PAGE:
A look back at the strengths of the OG Xbox on its 20th birthday

Not the controller, though.

Evan-Amos / Engagdet

20 years ago today, the original Xbox was released. It’s a pretty big milestone for the entire gaming industry, because it’s hard to imagine console gaming without Xbox today. But back then it was pretty risky — Microsoft was the first American firm to release a gaming system in eight years, and the company wasn’t really well-known for being a game developer or publisher outside of the Flight Simulator series and built-in Windows games like Solitaire and Minesweeper.

Admittedly, the Xbox brand didn’t really take off until the release of the 360 in 2005. But the OG Xbox made a pretty good showing for its first try, thanks to a solid lineup of games and no thanks to its enormous Duke controller. Today a few Engadget staffers would like to chime in with their cherished Xbox memories, ones that really highlight the strength of Microsoft’s first outing in the console world.

Halo: Combat Evolved

A year before Xbox Live launched and redefined console gaming forever, there was the multiplayer of Halo: Combat Evolved. It sounds archaic today: there were no such things as online play, bots or centralized player accounts. But there was System Link, an Xbox feature that allowed multiple consoles to connect together for offline LAN parties. Together with Halo's four-player split-screen support, System Link allowed up to 16 players to battle it out.

In many ways, Halo's multiplayer was the logical evolution of Goldeneye, the first console shooter to enthrall a generation of gamers. And while System Link may sound like a pain to set up, it was perfectly suited to large networks, like the one at my college. That's how I found myself spending hours with my roommates, huddled in front of a basic 20-inch TV, learning the intricacies of Halo's combat. I never quite mastered the three-shot kill — two in the center, one in the head — but I got close.

I can recall one heated match as if it was a war story. My team and I were huddled in the middle of Blood Gulch, one of Halo's iconic maps featuring a long canyon with two bases at each end. The scores were neck-and-neck, never more than a few kills leading on either side. All seemed lost. We were sitting ducks in No Man's Land, with only the protection of a few hills in front of us. I had a sniper rifle, but very little ammo. In a moment of desperation, I poked my head up and, miraculously, took an enemy out in front of their base. When another person popped up, I was able to headshot them with the same clip. Game over.

I later learned that someone from the opposing team threw a chair against a wall when they lost. I can't imagine an online match with some randos provoking the same sort of visceral response. That's just Halo multiplayer, baby. No internet required. — Devindra Hardawar, Senior Editor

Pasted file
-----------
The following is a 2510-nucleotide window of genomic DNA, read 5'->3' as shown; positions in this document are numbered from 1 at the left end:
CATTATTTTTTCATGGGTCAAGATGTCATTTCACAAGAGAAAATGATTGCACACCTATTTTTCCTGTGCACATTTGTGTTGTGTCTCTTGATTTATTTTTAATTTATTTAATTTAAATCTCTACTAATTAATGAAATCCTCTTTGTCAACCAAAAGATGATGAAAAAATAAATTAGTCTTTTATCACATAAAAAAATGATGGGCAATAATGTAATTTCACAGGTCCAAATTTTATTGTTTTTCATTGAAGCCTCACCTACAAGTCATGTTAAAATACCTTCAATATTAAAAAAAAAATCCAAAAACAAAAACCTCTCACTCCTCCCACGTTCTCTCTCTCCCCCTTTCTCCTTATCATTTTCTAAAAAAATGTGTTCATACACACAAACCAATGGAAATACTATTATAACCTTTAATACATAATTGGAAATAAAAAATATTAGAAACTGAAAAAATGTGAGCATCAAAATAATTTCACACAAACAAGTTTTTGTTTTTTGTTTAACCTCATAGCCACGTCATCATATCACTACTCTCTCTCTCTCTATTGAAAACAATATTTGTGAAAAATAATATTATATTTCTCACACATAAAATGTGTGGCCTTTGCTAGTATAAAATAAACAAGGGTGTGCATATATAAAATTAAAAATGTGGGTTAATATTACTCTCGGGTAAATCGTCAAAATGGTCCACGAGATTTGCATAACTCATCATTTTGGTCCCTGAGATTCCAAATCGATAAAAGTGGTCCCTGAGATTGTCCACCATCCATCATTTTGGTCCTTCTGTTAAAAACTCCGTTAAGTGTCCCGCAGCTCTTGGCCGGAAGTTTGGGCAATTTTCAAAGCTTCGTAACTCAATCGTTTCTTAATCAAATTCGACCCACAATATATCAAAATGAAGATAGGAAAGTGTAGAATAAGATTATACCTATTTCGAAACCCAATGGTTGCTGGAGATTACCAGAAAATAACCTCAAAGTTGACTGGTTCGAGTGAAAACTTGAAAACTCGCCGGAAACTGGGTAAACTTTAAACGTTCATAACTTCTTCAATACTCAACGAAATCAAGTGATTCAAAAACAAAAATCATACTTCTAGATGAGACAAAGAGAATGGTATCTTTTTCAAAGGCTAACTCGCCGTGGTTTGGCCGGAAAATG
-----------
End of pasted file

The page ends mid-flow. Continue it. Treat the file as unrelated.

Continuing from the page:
I have a confession to make: I’m not much of a console gamer. Coming from the former Yugoslavia, where Nintendo products were exorbitantly expensive, the one constant in my gaming life has always been the PC. While other kids in Canada, where my family eventually settled, grew up on Super Mario Bros. and The Legend of Zelda, my favorite childhood games were Warcraft: Orcs and Humans, Dune II and The Secret of Monkey Island.

So when Microsoft released the Xbox in 2001, I wasn’t excited for it until the release of Bethesda’s The Elder Scrolls III: Morrowind in 2002. I didn’t own an Xbox, but my best friend did. At the time, neither of us had a PC capable of running Morrowind at a playable framerate. So when he bought a copy of the game, one of the first things I did was come over to watch him create his first character. Mind you, we played countless hours of Halo: Combat Evolved together, but Morrowind was the game that consistently ignited our imaginations.

To this day, we talk about some of the ways he managed to break the game. For example, he eventually became the leader of both House Hlaalu and Telvanni. And at one point, he received a quest to assassinate a Hlaalu landholder. He travelled to the estate only to find out he was its owner, so there was no way for him to finish the quest. By modern standards, that’s janky design, but it’s those quirks that made me fall in love with Morrowind and The Elder Scrolls series at large. — Igor Bonifacic, Contributing Editor

Jet Set Radio Future

My time with the original Xbox was limited, and I remember looking at games like Halo and Fable with awe. And the fact that it got a lot of games that would normally only be on PC — like Star Wars: Knights of the Old Republic — was also swoon-worthy. But then and now, there was really only one reason I wanted an Xbox, and that was to play Jet Set Radio Future.

The original game, Jet Grind Radio, was probably one of my favorite Dreamcast titles at the time. I loved the look of it, the gameplay and oh, the soundtrack. Especially the soundtrack. But when the Dreamcast was discontinued, it left some great franchises stranded. Games that Microsoft was perfectly happy to pick up for its foray into the console market, like Shenmue and my beloved Jet Grind Radio, which was switched back to its Japanese monkier for the sequel here in the US.

The gameplay remained mostly the same, with your skaters tasked with spray painting walls with their tags, battling against other gangs and avoiding the police. But Future also dispensed with time limits and enclosed stages, allowing you to skate between one section and the next. And the soundtrack, of course, was a banger. Guitar Vader, Cibo Matto and Bis. (Okay, maybe I’m the only person who cares about Bis. They wrote The Powerpuff Girls end theme! 'Social Dancing' is a great album!) — Kris Naudus, Buyer's Guide Editor

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